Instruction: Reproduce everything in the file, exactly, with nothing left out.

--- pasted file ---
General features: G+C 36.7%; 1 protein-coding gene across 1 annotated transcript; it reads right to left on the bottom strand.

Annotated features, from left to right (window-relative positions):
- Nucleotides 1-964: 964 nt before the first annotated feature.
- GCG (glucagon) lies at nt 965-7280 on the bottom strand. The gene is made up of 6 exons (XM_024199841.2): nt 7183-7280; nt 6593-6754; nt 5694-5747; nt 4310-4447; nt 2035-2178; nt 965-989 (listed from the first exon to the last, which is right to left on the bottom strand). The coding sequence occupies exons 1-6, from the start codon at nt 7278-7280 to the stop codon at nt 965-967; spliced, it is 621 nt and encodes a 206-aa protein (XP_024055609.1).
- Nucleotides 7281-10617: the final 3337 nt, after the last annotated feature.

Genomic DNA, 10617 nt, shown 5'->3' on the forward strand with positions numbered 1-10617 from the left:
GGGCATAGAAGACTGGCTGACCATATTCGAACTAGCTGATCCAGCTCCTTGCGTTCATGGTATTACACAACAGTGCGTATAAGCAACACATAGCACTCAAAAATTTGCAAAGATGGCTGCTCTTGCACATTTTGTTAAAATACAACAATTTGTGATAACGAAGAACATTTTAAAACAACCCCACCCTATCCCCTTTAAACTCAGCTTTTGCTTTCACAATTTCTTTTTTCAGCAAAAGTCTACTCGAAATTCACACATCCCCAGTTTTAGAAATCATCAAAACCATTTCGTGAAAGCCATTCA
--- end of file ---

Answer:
General features: G+C 36.7%; 1 protein-coding gene across 1 annotated transcript; it reads right to left on the bottom strand.

Annotated features, from left to right (window-relative positions):
- Nucleotides 1-964: 964 nt before the first annotated feature.
- GCG (glucagon) lies at nt 965-7280 on the bottom strand. The gene is made up of 6 exons (XM_024199841.2): nt 7183-7280; nt 6593-6754; nt 5694-5747; nt 4310-4447; nt 2035-2178; nt 965-989 (listed from the first exon to the last, which is right to left on the bottom strand). The coding sequence occupies exons 1-6, from the start codon at nt 7278-7280 to the stop codon at nt 965-967; spliced, it is 621 nt and encodes a 206-aa protein (XP_024055609.1).
- Nucleotides 7281-10617: the final 3337 nt, after the last annotated feature.

Genomic DNA, 10617 nt, shown 5'->3' on the forward strand with positions numbered 1-10617 from the left:
GGGCATAGAAGACTGGCTGACCATATTCGAACTAGCTGATCCAGCTCCTTGCGTTCATGGTATTACACAACAGTGCGTATAAGCAACACATAGCACTCAAAAATTTGCAAAGATGGCTGCTCTTGCACATTTTGTTAAAATACAACAATTTGTGATAACGAAGAACATTTTAAAACAACCCCACCCTATCCCCTTTAAACTCAGCTTTTGCTTTCACAATTTCTTTTTTCAGCAAAAGTCTACTCGAAATTCACACATCCCCAGTTTTAGAAATCATCAAAACCATTTCGTGAAAGCCATTCA